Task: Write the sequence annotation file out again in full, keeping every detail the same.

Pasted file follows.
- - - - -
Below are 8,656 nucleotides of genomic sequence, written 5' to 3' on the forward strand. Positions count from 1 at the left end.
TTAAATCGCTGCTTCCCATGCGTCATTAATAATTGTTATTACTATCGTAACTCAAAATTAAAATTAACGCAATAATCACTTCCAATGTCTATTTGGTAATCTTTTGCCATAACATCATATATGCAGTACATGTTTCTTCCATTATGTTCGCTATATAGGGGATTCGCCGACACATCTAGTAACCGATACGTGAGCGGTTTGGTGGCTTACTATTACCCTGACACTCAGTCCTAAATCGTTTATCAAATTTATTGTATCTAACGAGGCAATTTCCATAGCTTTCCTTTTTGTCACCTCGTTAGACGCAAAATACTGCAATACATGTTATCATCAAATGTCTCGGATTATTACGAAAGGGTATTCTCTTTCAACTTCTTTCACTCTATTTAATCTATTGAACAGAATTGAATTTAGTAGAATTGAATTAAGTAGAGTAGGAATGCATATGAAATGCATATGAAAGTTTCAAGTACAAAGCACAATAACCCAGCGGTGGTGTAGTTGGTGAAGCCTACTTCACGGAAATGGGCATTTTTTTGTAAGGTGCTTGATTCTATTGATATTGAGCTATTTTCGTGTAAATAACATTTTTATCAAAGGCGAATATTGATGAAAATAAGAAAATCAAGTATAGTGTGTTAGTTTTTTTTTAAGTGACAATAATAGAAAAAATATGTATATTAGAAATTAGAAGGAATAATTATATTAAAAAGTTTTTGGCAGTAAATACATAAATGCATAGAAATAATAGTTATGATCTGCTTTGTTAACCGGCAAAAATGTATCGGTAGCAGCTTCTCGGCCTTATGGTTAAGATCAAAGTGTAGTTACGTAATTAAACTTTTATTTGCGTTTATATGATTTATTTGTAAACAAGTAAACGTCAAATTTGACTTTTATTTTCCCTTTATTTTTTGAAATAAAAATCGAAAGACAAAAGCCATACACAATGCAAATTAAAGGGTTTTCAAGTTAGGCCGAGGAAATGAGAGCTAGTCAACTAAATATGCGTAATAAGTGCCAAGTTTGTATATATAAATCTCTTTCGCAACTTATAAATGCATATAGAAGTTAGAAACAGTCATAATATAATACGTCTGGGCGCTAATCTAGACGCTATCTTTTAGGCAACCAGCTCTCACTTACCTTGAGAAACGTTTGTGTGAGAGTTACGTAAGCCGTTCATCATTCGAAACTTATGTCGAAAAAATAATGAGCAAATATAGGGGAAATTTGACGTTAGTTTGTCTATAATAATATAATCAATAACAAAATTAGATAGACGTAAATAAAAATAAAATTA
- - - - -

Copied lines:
Below are 8,656 nucleotides of genomic sequence, written 5' to 3' on the forward strand. Positions count from 1 at the left end.
TTAAATCGCTGCTTCCCATGCGTCATTAATAATTGTTATTACTATCGTAACTCAAAATTAAAATTAACGCAATAATCACTTCCAATGTCTATTTGGTAATCTTTTGCCATAACATCATATATGCAGTACATGTTTCTTCCATTATGTTCGCTATATAGGGGATTCGCCGACACATCTAGTAACCGATACGTGAGCGGTTTGGTGGCTTACTATTACCCTGACACTCAGTCCTAAATCGTTTATCAAATTTATTGTATCTAACGAGGCAATTTCCATAGCTTTCCTTTTTGTCACCTCGTTAGACGCAAAATACTGCAATACATGTTATCATCAAATGTCTCGGATTATTACGAAAGGGTATTCTCTTTCAACTTCTTTCACTCTATTTAATCTATTGAACAGAATTGAATTTAGTAGAATTGAATTAAGTAGAGTAGGAATGCATATGAAATGCATATGAAAGTTTCAAGTACAAAGCACAATAACCCAGCGGTGGTGTAGTTGGTGAAGCCTACTTCACGGAAATGGGCATTTTTTTGTAAGGTGCTTGATTCTATTGATATTGAGCTATTTTCGTGTAAATAACATTTTTATCAAAGGCGAATATTGATGAAAATAAGAAAATCAAGTATAGTGTGTTAGTTTTTTTTTAAGTGACAATAATAGAAAAAATATGTATATTAGAAATTAGAAGGAATAATTATATTAAAAAGTTTTTGGCAGTAAATACATAAATGCATAGAAATAATAGTTATGATCTGCTTTGTTAACCGGCAAAAATGTATCGGTAGCAGCTTCTCGGCCTTATGGTTAAGATCAAAGTGTAGTTACGTAATTAAACTTTTATTTGCGTTTATATGATTTATTTGTAAACAAGTAAACGTCAAATTTGACTTTTATTTTCCCTTTATTTTTTGAAATAAAAATCGAAAGACAAAAGCCATACACAATGCAAATTAAAGGGTTTTCAAGTTAGGCCGAGGAAATGAGAGCTAGTCAACTAAATATGCGTAATAAGTGCCAAGTTTGTATATATAAATCTCTTTCGCAACTTATAAATGCATATAGAAGTTAGAAACAGTCATAATATAATACGTCTGGGCGCTAATCTAGACGCTATCTTTTAGGCAACCAGCTCTCACTTACCTTGAGAAACGTTTGTGTGAGAGTTACGTAAGCCGTTCATCATTCGAAACTTATGTCGAAAAAATAATGAGCAAATATAGGGGAAATTTGACGTTAGTTTGTCTATAATAATATAATCAATAACAAAATTAGATAGACGTAAATAAAAATAAAATTA